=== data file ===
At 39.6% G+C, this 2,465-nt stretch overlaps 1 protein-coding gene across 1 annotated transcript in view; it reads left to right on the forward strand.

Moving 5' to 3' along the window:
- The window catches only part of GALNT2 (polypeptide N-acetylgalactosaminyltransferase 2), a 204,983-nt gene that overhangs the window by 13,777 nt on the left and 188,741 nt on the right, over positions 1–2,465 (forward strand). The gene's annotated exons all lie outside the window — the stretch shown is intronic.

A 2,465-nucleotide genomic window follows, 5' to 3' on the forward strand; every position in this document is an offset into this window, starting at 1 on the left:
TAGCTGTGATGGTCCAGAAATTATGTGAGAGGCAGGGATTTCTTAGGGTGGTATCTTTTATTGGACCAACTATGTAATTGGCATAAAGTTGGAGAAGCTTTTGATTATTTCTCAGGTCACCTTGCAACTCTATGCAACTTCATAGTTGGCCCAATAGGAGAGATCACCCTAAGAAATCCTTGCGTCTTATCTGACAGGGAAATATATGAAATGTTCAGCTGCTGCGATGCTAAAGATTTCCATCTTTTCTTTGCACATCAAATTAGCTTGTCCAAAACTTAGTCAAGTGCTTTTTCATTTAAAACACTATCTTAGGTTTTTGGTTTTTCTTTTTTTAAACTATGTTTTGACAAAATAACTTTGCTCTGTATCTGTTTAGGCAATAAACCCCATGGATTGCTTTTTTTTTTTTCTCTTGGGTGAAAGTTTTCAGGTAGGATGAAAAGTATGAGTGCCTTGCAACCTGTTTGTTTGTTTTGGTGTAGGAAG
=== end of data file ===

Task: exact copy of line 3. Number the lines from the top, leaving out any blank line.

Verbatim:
- The window catches only part of GALNT2 (polypeptide N-acetylgalactosaminyltransferase 2), a 204,983-nt gene that overhangs the window by 13,777 nt on the left and 188,741 nt on the right, over positions 1–2,465 (forward strand). The gene's annotated exons all lie outside the window — the stretch shown is intronic.